When you stock up, make sure you are purchasing the right cold weather gear. A heavy jacket for beach weather may serve as nothing more than a light long-sleeved shirt in colder climates. Every cold climate area is different, and it is crucial to understand what to expect year-round so that you can plan your clothing transitions accordingly.
It’s not just the cold that you need worry about. In places like Alaska, expect plenty of sunshine. Surprising, right? Summers in Alaska tend to have long days under a sun that provides more burn potential than heat.
Moving to a radically different climate can cause a number of emotional and physiological challenges in addition to the physical. Ask yourself: Are you ready to deal with deep snow several months out of the year? Are you ready to tackle the challenges of living in an area where plant growth may be extremely limited (especially if you are the gardening type)? Are you ready and able to invest in all-weather or snow tires, or possibly a new car that can handle this dramatic change in climate?
In other words, prepare yourself for this transition, so you don’t end up freezing your fingers and toes off once you make the move.
4. Hot Climates
In certain states, air conditioning is not always a given when you move into a house or rent an apartment. Areas with moderately longer winters or milder summers often don’t waste the time, money, or energy on AC because it really isn’t necessary. A fan in the living room is enough to keep things cool if the weather outside gets a bit warm.
If you are moving to a notoriously hot climate, however, understand that this carefree attitude is not feasible. Whether it is a dry heat like Arizona or a humid heat like coastal South Carolina, be prepared to learn a lot about keeping your AC running—especially in the summer.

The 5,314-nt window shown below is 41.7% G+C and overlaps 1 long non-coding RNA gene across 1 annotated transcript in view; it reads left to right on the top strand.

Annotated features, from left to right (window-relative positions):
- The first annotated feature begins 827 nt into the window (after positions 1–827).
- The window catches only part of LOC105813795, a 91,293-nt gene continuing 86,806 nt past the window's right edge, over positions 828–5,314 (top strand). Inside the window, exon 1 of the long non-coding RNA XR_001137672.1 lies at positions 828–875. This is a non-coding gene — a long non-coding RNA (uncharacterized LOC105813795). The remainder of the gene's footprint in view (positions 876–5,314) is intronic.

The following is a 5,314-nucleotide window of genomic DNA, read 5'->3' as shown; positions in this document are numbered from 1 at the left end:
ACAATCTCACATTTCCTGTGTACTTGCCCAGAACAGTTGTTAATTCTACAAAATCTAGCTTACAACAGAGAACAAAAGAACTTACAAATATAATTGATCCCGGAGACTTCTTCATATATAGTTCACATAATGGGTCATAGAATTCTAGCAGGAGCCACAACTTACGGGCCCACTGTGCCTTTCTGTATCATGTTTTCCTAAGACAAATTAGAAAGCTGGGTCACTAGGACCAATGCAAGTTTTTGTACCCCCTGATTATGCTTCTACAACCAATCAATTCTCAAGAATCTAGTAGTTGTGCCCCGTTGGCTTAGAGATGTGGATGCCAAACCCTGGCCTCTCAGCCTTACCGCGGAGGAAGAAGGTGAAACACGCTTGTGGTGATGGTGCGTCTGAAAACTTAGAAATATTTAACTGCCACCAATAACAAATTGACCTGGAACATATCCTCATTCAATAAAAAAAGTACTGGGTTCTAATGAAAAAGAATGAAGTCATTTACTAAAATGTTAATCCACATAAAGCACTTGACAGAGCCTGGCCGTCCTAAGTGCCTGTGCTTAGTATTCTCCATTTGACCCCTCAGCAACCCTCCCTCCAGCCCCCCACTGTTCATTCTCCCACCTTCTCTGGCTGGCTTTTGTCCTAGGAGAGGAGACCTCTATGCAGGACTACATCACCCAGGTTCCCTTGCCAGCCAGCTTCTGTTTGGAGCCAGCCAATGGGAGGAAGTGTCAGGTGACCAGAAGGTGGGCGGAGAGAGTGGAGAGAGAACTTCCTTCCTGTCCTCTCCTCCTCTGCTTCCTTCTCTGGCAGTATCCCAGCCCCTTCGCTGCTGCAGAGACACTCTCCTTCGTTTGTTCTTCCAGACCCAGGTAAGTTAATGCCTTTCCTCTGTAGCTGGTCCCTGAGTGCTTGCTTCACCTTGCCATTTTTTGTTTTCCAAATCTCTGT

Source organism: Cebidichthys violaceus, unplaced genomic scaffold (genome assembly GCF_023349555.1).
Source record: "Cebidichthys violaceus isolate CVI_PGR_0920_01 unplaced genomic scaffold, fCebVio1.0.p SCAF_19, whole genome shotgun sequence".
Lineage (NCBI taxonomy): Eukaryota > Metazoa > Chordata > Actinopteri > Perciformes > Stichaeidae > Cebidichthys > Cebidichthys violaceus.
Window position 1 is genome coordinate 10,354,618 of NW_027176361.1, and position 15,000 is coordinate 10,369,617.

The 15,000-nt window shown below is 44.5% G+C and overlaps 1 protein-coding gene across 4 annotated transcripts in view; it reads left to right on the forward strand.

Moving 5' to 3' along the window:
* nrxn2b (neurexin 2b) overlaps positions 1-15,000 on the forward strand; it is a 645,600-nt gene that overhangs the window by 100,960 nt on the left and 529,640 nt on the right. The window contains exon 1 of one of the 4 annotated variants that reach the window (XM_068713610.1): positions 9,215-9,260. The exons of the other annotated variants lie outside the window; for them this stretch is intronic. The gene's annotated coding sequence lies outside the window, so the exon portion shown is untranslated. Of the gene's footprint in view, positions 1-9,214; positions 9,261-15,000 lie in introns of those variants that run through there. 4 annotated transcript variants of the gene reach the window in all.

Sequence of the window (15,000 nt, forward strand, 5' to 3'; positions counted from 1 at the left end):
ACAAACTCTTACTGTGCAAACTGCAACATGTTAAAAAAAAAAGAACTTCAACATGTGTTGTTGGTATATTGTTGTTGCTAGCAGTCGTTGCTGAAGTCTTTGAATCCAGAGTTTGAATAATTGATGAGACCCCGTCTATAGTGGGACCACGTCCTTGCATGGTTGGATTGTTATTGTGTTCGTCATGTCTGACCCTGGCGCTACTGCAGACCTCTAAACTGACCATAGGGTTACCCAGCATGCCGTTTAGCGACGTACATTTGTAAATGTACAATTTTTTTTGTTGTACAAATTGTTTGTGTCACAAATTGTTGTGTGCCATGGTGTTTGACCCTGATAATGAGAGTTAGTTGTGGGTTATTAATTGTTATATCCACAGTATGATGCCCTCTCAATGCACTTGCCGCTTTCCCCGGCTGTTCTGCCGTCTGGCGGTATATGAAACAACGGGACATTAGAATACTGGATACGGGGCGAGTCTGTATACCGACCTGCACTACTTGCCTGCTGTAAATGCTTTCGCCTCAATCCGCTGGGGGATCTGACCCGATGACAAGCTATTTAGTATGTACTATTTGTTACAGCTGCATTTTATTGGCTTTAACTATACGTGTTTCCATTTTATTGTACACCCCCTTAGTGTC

Just as with cold climates, one of the first steps you will need to take is gearing up for this change. If you are moving from a colder or more moderate area into a hotter one, you might find yourself inundated with heavy jackets, long pants, and numerous layers to keep things toasty. While it is always a good idea to hold on to a few of these for vacations and the occasional “cold” day, it’s also a good idea to consider a yard sale or donation center where you can unload your cold weather clothing.
On average, hot climates require lighter clothing and a lot of hats and sunglasses. Thin long-sleeved shirts and long pants can be beneficial, insofar as preventing sunburns and deterring biting insects, but, depending on where you move, you should consider the possibility that you will not want to be outside too often.
For example, in 2017, Arizona reached 116°F three days in a row; its all-time record high temperature was 128°F in 1994. So you’re going to want to prepare yourself for long summers that can border on scorching and nights that just refuse to cool down.
Moving to a new place can be exciting and fun, but never more so than when you prepare yourself by doing the research and intrinsically understanding where you are going. After that, it’s just a matter of sorting your things, with the help of packing and moving companies, and hitting the road. Bon voyage!